Paris Review editor Lorin Stein recommends a couple of self-help books to one reader in this week’s mail blog. “Let your self-help freak flag fly!” he writes. Such might put you in esteemed company. As Maria Bustillos pointed out in her poignant investigation for The Awl, David Foster Wallace treasured many self help books.
Over at ZYZZYVA, Christian Kiefer talks to playwright Octavio Solis and novelist Scott Hutchins about the craft of writing and the difference between writing plays and writing novels. “It takes a huge amount of hard labor, man, to harness the forces that we are using to make our stories. They may emerge whole cloth out of our need to know how we operate as humans, but they’re often clumsy unfinished beasts." Kiefer’s new novel, The Animals, is one of the most anticipated books of 2015.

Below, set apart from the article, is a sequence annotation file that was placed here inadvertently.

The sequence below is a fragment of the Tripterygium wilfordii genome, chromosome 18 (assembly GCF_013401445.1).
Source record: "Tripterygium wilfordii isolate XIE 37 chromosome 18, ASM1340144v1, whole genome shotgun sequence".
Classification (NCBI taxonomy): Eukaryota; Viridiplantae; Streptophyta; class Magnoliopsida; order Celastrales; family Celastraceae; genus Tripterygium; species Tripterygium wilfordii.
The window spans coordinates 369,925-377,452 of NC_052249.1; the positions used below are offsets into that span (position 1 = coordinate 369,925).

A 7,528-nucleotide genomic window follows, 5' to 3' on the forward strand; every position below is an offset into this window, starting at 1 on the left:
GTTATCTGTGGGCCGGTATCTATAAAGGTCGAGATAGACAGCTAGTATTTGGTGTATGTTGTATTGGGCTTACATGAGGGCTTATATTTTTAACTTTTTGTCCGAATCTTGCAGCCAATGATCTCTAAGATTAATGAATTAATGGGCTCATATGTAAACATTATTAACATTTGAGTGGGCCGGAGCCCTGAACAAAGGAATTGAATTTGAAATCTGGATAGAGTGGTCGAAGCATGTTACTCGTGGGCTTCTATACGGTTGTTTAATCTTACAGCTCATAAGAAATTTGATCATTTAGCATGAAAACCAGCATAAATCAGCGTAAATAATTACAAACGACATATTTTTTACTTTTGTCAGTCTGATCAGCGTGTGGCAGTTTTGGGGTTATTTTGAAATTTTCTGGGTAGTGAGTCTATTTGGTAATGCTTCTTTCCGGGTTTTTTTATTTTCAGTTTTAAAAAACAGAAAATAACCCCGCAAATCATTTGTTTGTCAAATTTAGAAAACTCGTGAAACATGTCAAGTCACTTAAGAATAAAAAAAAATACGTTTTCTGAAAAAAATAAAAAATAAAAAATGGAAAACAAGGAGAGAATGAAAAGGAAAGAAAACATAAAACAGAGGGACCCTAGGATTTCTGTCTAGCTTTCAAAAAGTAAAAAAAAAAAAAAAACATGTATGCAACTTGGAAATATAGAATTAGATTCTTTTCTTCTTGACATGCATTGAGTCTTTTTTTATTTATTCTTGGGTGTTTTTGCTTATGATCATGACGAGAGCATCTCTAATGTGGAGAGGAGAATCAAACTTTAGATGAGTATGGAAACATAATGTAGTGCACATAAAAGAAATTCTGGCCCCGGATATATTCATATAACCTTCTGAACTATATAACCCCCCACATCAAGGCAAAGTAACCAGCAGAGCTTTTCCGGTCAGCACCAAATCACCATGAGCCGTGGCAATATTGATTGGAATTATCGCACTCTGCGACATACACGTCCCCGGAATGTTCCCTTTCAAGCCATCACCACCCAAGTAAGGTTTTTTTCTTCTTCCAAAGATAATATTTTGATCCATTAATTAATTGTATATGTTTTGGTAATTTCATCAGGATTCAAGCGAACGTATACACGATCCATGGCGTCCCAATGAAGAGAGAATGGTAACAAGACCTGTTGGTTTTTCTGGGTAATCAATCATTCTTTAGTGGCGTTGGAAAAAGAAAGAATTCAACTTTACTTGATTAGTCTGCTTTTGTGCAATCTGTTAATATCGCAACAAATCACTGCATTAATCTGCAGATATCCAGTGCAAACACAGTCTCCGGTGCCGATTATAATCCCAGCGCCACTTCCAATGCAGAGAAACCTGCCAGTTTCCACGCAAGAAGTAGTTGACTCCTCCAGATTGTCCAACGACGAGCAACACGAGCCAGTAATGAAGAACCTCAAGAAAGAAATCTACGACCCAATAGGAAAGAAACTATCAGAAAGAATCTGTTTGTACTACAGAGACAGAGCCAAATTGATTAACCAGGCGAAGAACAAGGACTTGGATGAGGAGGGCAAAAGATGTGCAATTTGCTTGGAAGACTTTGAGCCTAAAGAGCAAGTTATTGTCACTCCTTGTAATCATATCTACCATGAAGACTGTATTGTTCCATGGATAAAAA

Recommended Reading: This review, though it is really much more than that, of Daniel Williams' Defenders of the Unborn. Williams' book takes a detailed look at the history of anti-abortion activism before Roe v. Wade, but more generally it seeks to complicate our entire definition of activism in the context of the pro-life/pro-choice debate.
Former Brat Packer Molly Ringwald makes her literary debut with When It Happens to You: A Novel in Stories this week. Also out this week, Where'd You Go, Bernadette by comedy writer turned novelist Maria Semple, The St. Zita Society by Edgar Award-winner Ruth Rendell, and, in non-fiction, Dreamland: Adventures in the Strange Science of Sleep by David K. Randall.